Using a few bucks’ worth of materials from the dollar store, I made a spankin’ new non-skid bathmat in my favorite colors.

bought a 6′ roll of shelf liner to use as the non-skid surface on the
bottom of the mat. A large blue waffle-weave dishtowel was perfect for
the bathmat surface, and these cool felt cutouts were a good way to
dress up what otherwise would have been too plain. I also added an old
towel from my stuff to sandwich in between the other layers. It
provides some extra absorbency and nice cushion to the mat.

Project Cost:

  • Shelf liner, $1
  • Dishtowel, $1
  • Appliques, $1
  • Old towel, $1

Total cost: $3

To make:

I sewed the snowflake cutouts onto the right side of the dishtowel. I
just sewed around them with my sewing machine. It might be a good idea
to tack the centers down as well.

the appliques were sewn, I laid the dishtowel out on my work surface
and then cut a piece of towel to fit inside it–about an inch shorter
around all sides. (After I took the picture, I decided to cut another
piece that didn’t have that puckery piece at the end of the towel, as
shown. It was a good choice!)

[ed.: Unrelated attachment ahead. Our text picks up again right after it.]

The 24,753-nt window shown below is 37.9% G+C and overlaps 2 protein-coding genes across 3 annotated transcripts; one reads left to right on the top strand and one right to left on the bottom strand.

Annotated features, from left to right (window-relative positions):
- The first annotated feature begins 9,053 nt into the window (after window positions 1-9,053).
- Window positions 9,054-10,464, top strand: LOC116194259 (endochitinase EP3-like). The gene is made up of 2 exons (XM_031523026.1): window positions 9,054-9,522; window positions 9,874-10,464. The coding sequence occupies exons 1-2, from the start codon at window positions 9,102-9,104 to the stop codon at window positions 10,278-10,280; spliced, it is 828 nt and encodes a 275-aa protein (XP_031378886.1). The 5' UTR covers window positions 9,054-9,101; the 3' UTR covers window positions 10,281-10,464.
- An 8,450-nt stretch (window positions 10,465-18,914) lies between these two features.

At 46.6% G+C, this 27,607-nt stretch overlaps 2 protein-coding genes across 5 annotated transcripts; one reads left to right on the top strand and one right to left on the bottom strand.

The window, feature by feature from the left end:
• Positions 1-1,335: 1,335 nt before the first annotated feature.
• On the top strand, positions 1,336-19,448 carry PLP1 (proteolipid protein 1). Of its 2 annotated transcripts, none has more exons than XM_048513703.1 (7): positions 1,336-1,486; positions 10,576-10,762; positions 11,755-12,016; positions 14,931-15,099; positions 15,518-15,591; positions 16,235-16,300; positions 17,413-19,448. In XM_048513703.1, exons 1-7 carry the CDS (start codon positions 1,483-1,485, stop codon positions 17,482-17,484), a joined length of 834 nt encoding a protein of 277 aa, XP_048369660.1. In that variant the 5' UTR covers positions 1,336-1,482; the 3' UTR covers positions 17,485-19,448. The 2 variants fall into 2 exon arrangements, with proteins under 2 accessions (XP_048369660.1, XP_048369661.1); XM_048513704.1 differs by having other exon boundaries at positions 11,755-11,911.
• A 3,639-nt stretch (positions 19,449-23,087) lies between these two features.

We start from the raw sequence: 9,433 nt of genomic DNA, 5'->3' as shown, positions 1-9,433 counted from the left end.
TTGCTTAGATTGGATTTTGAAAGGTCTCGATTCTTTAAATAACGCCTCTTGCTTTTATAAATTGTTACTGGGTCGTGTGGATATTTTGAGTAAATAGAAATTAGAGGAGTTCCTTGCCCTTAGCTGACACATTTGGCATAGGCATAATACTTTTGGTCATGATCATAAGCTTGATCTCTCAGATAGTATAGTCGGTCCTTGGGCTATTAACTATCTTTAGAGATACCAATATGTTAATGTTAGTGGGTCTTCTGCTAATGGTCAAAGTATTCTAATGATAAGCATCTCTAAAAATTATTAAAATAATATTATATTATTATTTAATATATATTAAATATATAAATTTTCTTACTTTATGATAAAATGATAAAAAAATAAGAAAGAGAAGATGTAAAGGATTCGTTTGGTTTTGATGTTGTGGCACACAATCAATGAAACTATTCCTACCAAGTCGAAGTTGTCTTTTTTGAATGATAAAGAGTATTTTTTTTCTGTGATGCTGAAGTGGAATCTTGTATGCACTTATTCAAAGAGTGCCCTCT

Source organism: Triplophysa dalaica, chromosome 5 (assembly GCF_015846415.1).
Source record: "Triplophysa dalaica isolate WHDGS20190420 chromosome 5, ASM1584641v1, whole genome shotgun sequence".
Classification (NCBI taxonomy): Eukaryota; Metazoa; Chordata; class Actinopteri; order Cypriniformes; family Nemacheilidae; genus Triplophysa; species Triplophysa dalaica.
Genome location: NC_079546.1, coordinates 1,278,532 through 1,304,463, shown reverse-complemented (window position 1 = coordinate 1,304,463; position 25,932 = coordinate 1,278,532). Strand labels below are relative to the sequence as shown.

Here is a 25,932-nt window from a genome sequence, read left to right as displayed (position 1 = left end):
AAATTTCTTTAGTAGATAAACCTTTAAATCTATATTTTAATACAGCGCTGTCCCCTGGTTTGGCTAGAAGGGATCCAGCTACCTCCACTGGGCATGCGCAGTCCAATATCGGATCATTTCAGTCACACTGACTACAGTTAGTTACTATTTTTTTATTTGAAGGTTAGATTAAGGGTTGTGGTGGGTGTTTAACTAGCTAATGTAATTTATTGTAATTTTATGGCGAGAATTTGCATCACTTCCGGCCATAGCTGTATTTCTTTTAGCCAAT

I rolled out the shelf liner and measured it to the same size as the
green towel. It wasn’t wide enough, so I had to cut two pieces of the
shelf liner and sew it together. I just used a straight seam, figuring
it won’t really be seen. You could also sew it right sides together and
then put the seam-side facing in toward the towel.

Before I
started the project, I was concerned that the shelf liner stuff would
stick to my sewing machine plate as I tried to sew on it. It worked a
lot better than I was afraid it might, and went through without

After the shelf liner was sewn, I trimmed it to fit and then put it on top of the dishtowel and the towel.

I folded the dishtowel edges over and pinned them all the way around
the mat. I cut the corners of the towels out as shown because I wasn’t
sure my machine would sew through the thickness of the corners. If you
wanted to be a bit neater (and avoid a bit of a raw edge at the corner
after it’s sewn), you could cut across the corner diagonally and fold
the diagonal in and then fold over and sew.

After it was pinned,
I sewed all the way around the mat, and then turned it over and sewed
around the perimeter one more time to add topstitching. Then I sewed
across the mat just above the appliques, and then about 1/3 of the way
down from the top, just to keep the towel inside from shifting. If you
have one, you will want to use a walking foot for this step to keep the
top layer from shifting as you sew it.

You could also use the
same materials to make coordinating hand towels and curtains for your
bathroom! Or add some of the cutouts to a shower curtain or other
bathroom accessories. You could also use this mat in your kitchen or